Adapting enterprise IT to the new normal [Q&A]
The past year has created an unprecedented shift, with businesses scrabbling to implement technologies to allow large numbers of staff to work remotely.
It seems likely that as we emerge from the pandemic a large proportion of this shift will become permanent. So, what can companies do to adapt their IT to this 'new normal' and ensure access to essential systems while maintaining security and compliance standards?
We spoke to Luis Navarro, CEO of London-based IT support specialist Totality Services to find out.
BN: Can we expect to see IT provision moving from 2020’s crisis mode to a 'remote first' culture?
LN: From what we've seen, many small to medium sized businesses knee jerk implemented many solutions during the early days of the pandemic, these included the obvious video conferencing platforms such as zoom, and cloud-based collaboration solutions like Monday.com.
Although these solutions are great, and are fit-for-purpose for remote working, it has led to companies having to administer multiple applications, like staff on-boarding / off boarding, managing security etc.
Unless there's a central management solution in place to aid with these tasks, it can result in a fair bit of work, and poses a risk -- human error when managing all these apps manually can creep in. A good example is forgetting to remove access to business critical application (e.g.) from a staff member whose contract has been terminated.
A solution like JumpCloud can help bind multiple applications, so all you need to do is the cut the staff member’s access to all solution in one place and avoid issues occurring.
Going forward, all IT decisions will be more considered with remote working in mind. Many businesses will be going 'all in' with platforms like Microsoft 365, which have pretty much all the applications a small business will need. Unless there are cultural business drivers, why use Google Workspace and Zoom when you can just use Meet which comes with Google's platform?
BN: How difficult is it for heavily regulated sectors, finance for example, to adapt to remote working?
LN: We work with many FCA regulated business, and legal services firms. On the whole many of these companies, were already set-up to work from anywhere as they work with business as usual files and use standard platforms such as Microsoft 365. However, these types of business require a lot more security than say an estate agent.
We resell a vast range of security solutions that can help protect businesses against all threats. The key difference between working from home or a coffee shop vs the office is network protection. Having a secure VPN and layering DNS protection can help with this dilemma regardless of the location staff are working from.
Where we really saw more issues was with our architect, town planning and marketing agency clients that work with large artwork files stored on physical servers. The problems arose when staff members with home-grade, contentious internet were trying to access large files via VPN -- this was obviously very slow and caused user frustration. We have now pioneered cloud-based file access solutions for this type of company that negates this type of issue.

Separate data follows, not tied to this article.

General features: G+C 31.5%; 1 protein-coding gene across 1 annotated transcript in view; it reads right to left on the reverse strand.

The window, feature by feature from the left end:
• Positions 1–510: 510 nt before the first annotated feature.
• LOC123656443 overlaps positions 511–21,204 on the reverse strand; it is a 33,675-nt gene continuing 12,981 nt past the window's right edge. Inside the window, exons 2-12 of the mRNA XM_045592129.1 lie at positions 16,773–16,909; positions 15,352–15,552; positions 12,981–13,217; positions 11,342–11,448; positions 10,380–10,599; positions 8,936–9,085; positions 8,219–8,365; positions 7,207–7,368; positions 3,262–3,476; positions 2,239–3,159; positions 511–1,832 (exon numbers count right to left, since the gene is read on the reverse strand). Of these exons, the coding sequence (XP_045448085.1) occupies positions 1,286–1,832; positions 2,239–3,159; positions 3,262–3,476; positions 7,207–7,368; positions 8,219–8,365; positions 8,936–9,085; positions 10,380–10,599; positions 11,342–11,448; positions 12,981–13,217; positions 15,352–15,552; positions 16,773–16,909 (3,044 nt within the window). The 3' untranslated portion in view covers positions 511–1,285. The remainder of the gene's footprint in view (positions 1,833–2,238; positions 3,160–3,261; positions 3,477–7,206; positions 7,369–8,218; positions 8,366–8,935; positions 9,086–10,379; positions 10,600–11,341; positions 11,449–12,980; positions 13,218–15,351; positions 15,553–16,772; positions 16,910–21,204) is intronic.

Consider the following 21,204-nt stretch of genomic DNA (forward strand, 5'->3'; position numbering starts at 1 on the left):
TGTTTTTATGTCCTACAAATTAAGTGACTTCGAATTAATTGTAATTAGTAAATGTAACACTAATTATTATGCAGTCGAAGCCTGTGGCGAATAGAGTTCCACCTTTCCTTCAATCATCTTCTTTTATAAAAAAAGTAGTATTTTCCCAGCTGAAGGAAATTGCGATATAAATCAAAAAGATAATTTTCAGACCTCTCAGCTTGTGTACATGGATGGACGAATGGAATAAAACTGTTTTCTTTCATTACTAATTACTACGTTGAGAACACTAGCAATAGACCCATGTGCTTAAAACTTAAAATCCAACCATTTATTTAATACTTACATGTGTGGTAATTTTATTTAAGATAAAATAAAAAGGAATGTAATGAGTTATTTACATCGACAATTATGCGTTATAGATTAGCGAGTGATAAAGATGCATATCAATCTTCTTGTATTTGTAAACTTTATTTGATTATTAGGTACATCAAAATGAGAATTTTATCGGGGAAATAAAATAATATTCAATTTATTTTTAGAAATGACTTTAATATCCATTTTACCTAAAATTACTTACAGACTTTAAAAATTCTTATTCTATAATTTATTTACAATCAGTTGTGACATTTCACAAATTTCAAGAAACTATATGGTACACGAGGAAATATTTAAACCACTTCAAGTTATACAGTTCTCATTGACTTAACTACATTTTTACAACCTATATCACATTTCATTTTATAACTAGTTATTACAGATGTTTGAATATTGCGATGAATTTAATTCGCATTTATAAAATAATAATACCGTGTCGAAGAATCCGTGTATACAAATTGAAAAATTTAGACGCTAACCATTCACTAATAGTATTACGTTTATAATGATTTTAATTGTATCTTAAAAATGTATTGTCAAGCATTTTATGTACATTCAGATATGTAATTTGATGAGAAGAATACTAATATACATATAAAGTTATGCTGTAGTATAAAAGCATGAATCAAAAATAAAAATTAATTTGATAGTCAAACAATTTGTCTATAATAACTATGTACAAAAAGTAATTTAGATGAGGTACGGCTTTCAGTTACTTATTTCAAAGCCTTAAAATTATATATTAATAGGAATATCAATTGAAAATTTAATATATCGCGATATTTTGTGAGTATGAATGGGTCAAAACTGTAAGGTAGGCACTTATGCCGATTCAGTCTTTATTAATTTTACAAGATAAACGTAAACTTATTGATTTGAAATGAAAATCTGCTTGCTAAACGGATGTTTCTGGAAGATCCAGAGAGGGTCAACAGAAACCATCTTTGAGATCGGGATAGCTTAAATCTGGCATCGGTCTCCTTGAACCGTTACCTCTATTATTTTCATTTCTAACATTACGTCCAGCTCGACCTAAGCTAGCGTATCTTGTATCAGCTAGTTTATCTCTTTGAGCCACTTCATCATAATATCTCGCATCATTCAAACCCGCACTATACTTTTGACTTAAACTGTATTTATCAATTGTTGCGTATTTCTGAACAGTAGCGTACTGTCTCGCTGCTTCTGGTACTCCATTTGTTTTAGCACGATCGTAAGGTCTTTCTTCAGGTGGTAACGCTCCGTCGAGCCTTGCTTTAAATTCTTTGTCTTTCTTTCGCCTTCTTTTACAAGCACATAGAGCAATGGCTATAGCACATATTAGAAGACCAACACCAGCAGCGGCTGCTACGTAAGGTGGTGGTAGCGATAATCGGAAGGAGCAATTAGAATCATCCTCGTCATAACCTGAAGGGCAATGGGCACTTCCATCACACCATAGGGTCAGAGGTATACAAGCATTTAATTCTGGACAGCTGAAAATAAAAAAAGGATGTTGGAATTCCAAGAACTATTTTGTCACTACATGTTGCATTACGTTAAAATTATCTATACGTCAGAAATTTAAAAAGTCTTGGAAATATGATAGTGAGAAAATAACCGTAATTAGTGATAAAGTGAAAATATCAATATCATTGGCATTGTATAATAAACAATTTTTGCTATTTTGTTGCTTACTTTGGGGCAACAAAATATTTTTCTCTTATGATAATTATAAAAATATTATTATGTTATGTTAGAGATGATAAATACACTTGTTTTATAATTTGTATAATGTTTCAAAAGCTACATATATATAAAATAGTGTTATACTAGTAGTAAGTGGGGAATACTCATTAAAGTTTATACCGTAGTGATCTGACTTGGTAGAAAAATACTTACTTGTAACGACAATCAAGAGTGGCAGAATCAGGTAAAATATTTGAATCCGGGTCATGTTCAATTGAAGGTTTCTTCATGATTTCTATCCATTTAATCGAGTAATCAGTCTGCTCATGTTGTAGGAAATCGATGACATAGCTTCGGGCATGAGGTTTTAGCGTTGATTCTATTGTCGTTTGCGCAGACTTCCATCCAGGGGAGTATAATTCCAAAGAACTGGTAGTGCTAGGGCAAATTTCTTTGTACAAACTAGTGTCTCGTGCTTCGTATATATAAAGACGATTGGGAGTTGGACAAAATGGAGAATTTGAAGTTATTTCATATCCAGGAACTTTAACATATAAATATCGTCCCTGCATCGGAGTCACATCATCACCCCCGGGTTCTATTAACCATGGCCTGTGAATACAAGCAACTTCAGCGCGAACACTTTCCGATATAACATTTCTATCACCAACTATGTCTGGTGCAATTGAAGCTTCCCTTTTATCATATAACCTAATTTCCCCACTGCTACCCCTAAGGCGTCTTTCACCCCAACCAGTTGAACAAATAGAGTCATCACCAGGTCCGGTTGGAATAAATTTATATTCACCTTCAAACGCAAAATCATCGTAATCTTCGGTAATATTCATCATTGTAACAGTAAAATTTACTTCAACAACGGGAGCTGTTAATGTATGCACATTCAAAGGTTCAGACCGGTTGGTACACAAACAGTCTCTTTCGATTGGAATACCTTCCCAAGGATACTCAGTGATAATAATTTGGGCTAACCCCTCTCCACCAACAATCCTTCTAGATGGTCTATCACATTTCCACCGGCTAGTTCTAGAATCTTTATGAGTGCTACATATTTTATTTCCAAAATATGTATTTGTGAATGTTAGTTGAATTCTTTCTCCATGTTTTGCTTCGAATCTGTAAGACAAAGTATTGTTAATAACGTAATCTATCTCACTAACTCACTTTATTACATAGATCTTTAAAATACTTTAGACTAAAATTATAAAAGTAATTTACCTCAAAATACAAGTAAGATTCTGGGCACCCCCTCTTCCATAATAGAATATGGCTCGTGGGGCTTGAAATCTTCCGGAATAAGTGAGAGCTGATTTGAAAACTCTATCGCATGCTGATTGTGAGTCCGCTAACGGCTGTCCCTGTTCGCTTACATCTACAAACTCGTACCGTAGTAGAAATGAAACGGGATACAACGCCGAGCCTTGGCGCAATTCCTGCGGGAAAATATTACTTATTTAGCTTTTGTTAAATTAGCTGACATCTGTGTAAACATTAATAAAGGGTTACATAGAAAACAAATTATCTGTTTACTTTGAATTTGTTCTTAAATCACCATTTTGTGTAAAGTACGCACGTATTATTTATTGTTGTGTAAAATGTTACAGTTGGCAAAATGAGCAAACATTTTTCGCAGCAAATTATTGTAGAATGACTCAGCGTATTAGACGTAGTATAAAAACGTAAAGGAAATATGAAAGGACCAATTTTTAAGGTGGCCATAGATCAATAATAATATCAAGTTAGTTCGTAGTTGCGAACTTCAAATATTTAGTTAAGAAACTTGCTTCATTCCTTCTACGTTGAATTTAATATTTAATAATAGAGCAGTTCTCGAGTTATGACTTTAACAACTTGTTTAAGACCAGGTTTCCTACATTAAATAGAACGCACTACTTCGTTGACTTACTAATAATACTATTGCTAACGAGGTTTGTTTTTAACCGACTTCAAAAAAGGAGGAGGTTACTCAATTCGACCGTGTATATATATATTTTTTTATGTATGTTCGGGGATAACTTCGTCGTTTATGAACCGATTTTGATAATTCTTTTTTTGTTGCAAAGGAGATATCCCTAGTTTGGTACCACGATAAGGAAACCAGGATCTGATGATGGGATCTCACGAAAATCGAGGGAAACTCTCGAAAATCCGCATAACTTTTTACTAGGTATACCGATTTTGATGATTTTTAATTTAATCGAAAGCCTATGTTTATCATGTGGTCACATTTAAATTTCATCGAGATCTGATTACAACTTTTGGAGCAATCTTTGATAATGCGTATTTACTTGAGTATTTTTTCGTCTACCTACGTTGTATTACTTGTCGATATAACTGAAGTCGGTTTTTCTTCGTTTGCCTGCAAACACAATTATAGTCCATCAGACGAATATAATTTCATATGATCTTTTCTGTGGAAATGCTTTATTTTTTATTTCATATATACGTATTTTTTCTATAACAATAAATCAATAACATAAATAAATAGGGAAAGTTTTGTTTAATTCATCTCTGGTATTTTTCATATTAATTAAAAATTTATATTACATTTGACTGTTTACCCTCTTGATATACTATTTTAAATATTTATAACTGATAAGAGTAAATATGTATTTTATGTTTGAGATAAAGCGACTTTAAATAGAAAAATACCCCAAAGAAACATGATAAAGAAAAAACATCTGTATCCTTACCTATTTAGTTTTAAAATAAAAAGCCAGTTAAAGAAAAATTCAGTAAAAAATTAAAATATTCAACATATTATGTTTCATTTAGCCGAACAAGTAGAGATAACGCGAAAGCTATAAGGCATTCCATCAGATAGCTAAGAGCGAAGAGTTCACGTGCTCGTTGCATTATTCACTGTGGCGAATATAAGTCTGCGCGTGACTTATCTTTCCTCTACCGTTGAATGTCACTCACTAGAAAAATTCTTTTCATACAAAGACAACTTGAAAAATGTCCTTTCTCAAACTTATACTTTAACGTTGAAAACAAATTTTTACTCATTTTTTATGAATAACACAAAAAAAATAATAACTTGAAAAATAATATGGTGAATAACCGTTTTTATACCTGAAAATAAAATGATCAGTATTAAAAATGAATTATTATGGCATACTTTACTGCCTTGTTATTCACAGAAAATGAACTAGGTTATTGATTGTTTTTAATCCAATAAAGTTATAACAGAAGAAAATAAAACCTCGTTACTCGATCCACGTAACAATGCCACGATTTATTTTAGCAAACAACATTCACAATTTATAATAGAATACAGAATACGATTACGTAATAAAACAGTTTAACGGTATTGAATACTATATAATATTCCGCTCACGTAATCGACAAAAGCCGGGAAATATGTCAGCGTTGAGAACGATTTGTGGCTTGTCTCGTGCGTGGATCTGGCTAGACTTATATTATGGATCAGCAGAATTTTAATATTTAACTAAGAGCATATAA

BN: How does remote working impact onboarding and offboarding of staff?
LN: At Totality Services we on-board and off-board 100s of our client's staff members every month. The key to doing this successfully this through having extremely detailed information on each of our clients requirements, and having a check-list for our engineers so that nothing is missed.
One thing that we place a lot of importance on is quality control, not a single laptop or PC will be sent to a new starter's home or office unless a second engineer has verified that the device has been set-up properly. This results in no user frustration and a great first impression of our service!
The remote working aspect of staff onboarding and offboarding hasn't had an impact. For off-boardings we can remove a staff member's access to all systems remotely, and immediately, and also remote wipe endpoints if required. Onboarding users has not been an issue as our office has remained open throughout the pandemic, so that process has not changed.
BN: Has the pandemic accelerated the drive towards digital transformation?
LN: On whole it has, however many businesses in the travel and hospitality sectors have frozen their IT budgets, so they will need to catch-up.
There are many stats out there, and one of the most interesting ones is from a study by McKinsey which states that Covid-19 has accelerated digital transformation by 7 years. This really doesn't surprise me, look at how internet usage has increased, and I'm sure you’ve noticed how many traditional, smaller retailers now have an online presence and shop.
From our point of view, we have managed over 40 server to cloud data migrations in the last year -- that says it all really! This shift is fantastic and it's the right thing to do, as long as the right security measures are in place.
BN: Is this an opportunity for more responsive businesses to challenge the more established competition?
LN: I think smaller, more agile businesses can have competitive advantage up to a certain point when it comes to digital transformation.
For example, getting a product online quickly and grabbing early market share is very possible. The issue is that big businesses, with their huge online marketing budgets for SEO and PPC will dominate in the long run.